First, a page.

Just in time for the Asia/Pacific News Media Summit, INMA’s Greg Piechota solved a mystery.
Piechota, INMA’s Readers First Initiative lead, explained on day one of the summit that while demand for news around the world spiked during 2020 — with a median growth of 130% — news brands in the Asia Pacific didn’t experience that effect. Instead, he said, “publishers in Asia/Pacific were growing very slowly for the whole of 2020 and first half of 2021, then they accelerated and grew faster than the rest of the world for the rest of 2021.”
But what was surprising, he said, was that the region enjoyed a longer spike in demand for news than other areas and sold more subscriptions than they were selling pre-COVID — even as their growth slowed.
Piechota spoke during the two-day virtual summit, sponsored by Google News Initiative, Notix, Piano, and Protecmedia, at which Google announced two opportunities to help news media companies in the Asia/Pacific region grow (details below).
All evidence points to churn
So the mystery that Piechota sought to solve was about murder: Who killed the growth?
Deeper investigation into the matter found churn’s fingerprints all over the crime scene, and during Thursday’s presentation, Piechota explained how that affected the growth of Asia/Pacific brands.
In 2020, the average churn rate was 6.1%. But, in the two years since, publishers have been able to drop that number to 2.3%, which has had a tremendous impact on their growth.
“With 6% churn, basically your growth rate becomes flat in just two years and you stop growing,” he said. “And when you look at the survival rate, with 6% churn, you basically miss 50% of the new subscribers within a year. Only when you reduce churn can you grow faster.”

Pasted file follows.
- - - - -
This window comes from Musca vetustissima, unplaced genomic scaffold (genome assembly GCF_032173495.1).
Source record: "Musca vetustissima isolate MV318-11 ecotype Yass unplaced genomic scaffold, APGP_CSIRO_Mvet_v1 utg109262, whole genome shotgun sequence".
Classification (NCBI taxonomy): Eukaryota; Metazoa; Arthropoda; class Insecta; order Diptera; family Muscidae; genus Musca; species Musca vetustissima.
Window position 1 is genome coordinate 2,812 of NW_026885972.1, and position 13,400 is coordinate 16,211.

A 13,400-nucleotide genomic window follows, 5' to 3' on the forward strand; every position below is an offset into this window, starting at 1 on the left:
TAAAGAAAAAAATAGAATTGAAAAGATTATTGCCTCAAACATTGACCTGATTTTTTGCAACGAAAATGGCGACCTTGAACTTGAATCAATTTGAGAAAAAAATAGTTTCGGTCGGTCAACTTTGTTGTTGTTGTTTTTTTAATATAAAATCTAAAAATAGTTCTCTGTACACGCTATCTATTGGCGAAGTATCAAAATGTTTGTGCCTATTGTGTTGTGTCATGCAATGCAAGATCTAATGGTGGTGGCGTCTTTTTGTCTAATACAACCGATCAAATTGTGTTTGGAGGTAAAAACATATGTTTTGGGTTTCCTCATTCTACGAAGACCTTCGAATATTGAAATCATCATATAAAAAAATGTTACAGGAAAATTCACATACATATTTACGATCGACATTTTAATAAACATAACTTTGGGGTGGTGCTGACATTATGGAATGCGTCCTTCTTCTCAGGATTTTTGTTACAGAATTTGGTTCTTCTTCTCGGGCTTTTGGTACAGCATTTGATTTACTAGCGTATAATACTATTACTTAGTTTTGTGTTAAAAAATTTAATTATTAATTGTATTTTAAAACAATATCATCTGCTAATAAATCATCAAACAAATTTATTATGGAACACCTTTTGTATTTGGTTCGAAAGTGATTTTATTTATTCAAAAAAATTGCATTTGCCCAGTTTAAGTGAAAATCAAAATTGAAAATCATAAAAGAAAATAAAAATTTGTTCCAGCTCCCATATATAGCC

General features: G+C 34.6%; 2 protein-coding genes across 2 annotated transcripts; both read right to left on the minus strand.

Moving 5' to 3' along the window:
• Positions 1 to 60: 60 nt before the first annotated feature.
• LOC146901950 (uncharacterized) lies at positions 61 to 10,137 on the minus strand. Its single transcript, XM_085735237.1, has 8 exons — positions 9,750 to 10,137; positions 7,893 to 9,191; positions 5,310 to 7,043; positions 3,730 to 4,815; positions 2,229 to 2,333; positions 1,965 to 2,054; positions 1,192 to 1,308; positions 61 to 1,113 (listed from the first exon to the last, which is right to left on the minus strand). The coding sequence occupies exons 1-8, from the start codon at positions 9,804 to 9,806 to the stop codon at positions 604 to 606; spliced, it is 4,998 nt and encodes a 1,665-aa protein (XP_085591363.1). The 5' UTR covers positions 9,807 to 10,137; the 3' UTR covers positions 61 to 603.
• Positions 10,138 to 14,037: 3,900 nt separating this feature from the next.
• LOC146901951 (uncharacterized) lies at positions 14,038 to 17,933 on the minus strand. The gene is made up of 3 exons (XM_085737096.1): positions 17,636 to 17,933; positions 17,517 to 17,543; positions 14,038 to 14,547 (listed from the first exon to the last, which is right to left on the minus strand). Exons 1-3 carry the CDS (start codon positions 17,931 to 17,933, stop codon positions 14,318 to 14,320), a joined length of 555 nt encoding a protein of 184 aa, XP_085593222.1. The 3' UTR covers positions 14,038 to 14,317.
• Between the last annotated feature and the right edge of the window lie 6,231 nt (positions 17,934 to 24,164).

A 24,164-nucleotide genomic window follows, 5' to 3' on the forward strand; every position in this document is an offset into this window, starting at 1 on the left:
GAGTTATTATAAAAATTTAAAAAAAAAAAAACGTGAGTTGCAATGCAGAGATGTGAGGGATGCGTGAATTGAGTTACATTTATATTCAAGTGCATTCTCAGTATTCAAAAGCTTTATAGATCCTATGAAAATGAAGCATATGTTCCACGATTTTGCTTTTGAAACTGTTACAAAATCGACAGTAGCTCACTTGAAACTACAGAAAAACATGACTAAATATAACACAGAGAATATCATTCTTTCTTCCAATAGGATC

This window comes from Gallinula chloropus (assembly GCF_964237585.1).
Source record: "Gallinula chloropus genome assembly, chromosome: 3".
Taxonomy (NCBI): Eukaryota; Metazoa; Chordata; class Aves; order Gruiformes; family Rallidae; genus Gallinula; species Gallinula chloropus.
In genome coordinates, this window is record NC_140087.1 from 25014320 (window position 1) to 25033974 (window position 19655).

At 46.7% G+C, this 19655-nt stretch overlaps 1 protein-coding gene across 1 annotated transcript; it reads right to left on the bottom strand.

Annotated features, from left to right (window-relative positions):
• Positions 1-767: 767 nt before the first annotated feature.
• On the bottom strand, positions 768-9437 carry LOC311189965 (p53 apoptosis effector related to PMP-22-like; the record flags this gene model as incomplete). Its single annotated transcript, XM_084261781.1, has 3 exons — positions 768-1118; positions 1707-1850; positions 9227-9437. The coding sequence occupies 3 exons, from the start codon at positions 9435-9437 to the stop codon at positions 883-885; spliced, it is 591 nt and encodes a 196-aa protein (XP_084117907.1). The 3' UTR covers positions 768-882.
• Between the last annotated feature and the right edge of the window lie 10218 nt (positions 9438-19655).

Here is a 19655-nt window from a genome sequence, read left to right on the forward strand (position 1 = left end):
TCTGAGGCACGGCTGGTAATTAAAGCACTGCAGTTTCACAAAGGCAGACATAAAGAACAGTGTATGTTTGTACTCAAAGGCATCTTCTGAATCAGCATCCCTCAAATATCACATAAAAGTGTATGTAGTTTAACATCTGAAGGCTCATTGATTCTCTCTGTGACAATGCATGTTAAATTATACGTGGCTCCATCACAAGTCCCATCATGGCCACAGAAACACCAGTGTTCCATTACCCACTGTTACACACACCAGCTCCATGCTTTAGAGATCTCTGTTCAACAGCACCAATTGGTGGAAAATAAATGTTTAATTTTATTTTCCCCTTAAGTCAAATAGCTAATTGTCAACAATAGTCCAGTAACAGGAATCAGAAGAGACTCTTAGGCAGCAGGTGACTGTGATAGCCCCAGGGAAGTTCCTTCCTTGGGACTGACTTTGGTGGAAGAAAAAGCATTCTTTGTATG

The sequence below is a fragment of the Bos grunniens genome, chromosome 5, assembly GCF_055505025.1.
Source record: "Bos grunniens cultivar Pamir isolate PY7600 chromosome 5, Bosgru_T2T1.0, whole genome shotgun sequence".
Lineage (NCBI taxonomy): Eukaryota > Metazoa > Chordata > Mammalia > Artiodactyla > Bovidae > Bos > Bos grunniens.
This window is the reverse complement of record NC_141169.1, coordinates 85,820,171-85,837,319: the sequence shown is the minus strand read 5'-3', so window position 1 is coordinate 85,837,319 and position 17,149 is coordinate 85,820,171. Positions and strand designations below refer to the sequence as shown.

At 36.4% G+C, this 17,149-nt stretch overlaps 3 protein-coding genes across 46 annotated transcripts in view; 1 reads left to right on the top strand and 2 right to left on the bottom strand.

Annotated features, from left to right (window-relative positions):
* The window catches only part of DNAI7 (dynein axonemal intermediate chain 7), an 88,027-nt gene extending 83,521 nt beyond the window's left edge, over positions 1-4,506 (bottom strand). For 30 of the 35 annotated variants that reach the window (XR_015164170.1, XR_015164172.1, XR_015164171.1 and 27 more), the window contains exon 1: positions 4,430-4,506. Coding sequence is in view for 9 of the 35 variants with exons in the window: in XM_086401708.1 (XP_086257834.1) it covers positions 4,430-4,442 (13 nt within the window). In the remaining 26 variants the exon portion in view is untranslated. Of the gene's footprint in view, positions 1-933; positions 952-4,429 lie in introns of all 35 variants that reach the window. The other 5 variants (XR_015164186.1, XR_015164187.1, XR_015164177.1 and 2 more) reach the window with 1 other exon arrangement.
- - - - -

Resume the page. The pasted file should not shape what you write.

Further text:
He reminded summit attendees that strategies such as bundling can help publishers gain more subscribers and suggested that developing and driving habit-forming features — such as newsletters, games, and community features — can help activate and engage subscribers.
“This is similar to what we know from the history of print newspapers, where they started to add supplements and sections in order to grab a bigger share of the total market,” Piechota said.
Google announces two programmes to help APAC media companies with digital growth
Speaking of growth, the Google News Initiative — one of the summit's sponsors — announced two ways they are supporting diversity and innovation in news around the world.
1. News Equity Fund: “Google has always had a strong commitment to diversity, equity and inclusion. The Google News Initiative has particularly made them a key pillar in the news industry,” said Irene Jay Liu, News Lab lead/APAC, at Google. “It is meant to support eligible expenses to support original journalism for the provision of news.”
With this funding programme, Google is committed to doing its part by providing support for news organisations that primarily serve underrepresented communities around the world, she said. Applications close on Thursday, July 21, and more details available here.
APAC Innovation Challenge 2022: This is the third APAC Innovation Challenge Google has launched, with funding being provided in 2019 and 2020 to 41 projects out of 470 applications from 15 countries.
“This Innovation Challenge is an effort to give everyone an opportunity to inject new ideas and innovation into the news ecosystem,” said Filip Shen, news industry relations and programmes lead/APAC Partnerships at Google. “The goal of the programme is to create a more sustainable and diverse news ecosystem.”
The Innovation Challenge is open to every news innovator small or big, including start-ups and established publishers. Applications close on Tuesday, August 23, and more details are available here.
The summit continues on Friday. Registration is free and includes post-event recordings of the virtual event plus speaker presentations.